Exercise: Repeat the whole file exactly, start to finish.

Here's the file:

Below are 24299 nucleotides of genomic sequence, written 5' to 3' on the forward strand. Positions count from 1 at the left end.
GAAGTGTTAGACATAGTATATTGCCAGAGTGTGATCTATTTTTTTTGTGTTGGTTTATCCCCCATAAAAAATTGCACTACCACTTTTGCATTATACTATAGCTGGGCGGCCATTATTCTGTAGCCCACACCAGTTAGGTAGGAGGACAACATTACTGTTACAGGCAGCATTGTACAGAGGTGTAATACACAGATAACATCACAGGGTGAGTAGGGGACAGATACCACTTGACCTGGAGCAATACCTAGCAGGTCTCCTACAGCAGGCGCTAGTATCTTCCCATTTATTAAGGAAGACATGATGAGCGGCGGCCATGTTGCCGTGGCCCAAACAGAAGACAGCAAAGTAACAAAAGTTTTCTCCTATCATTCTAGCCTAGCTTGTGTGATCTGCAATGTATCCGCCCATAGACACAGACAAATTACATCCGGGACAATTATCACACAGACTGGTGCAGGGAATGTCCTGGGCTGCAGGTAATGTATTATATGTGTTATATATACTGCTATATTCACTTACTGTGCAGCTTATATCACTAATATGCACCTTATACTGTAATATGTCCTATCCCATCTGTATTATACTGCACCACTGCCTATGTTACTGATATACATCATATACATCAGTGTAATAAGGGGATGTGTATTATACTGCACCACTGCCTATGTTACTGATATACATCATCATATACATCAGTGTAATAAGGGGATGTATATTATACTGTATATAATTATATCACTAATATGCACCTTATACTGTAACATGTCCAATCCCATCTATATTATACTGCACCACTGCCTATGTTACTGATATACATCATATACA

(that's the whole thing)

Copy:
Below are 24299 nucleotides of genomic sequence, written 5' to 3' on the forward strand. Positions count from 1 at the left end.
GAAGTGTTAGACATAGTATATTGCCAGAGTGTGATCTATTTTTTTTGTGTTGGTTTATCCCCCATAAAAAATTGCACTACCACTTTTGCATTATACTATAGCTGGGCGGCCATTATTCTGTAGCCCACACCAGTTAGGTAGGAGGACAACATTACTGTTACAGGCAGCATTGTACAGAGGTGTAATACACAGATAACATCACAGGGTGAGTAGGGGACAGATACCACTTGACCTGGAGCAATACCTAGCAGGTCTCCTACAGCAGGCGCTAGTATCTTCCCATTTATTAAGGAAGACATGATGAGCGGCGGCCATGTTGCCGTGGCCCAAACAGAAGACAGCAAAGTAACAAAAGTTTTCTCCTATCATTCTAGCCTAGCTTGTGTGATCTGCAATGTATCCGCCCATAGACACAGACAAATTACATCCGGGACAATTATCACACAGACTGGTGCAGGGAATGTCCTGGGCTGCAGGTAATGTATTATATGTGTTATATATACTGCTATATTCACTTACTGTGCAGCTTATATCACTAATATGCACCTTATACTGTAATATGTCCTATCCCATCTGTATTATACTGCACCACTGCCTATGTTACTGATATACATCATATACATCAGTGTAATAAGGGGATGTGTATTATACTGCACCACTGCCTATGTTACTGATATACATCATCATATACATCAGTGTAATAAGGGGATGTATATTATACTGTATATAATTATATCACTAATATGCACCTTATACTGTAACATGTCCAATCCCATCTATATTATACTGCACCACTGCCTATGTTACTGATATACATCATATACA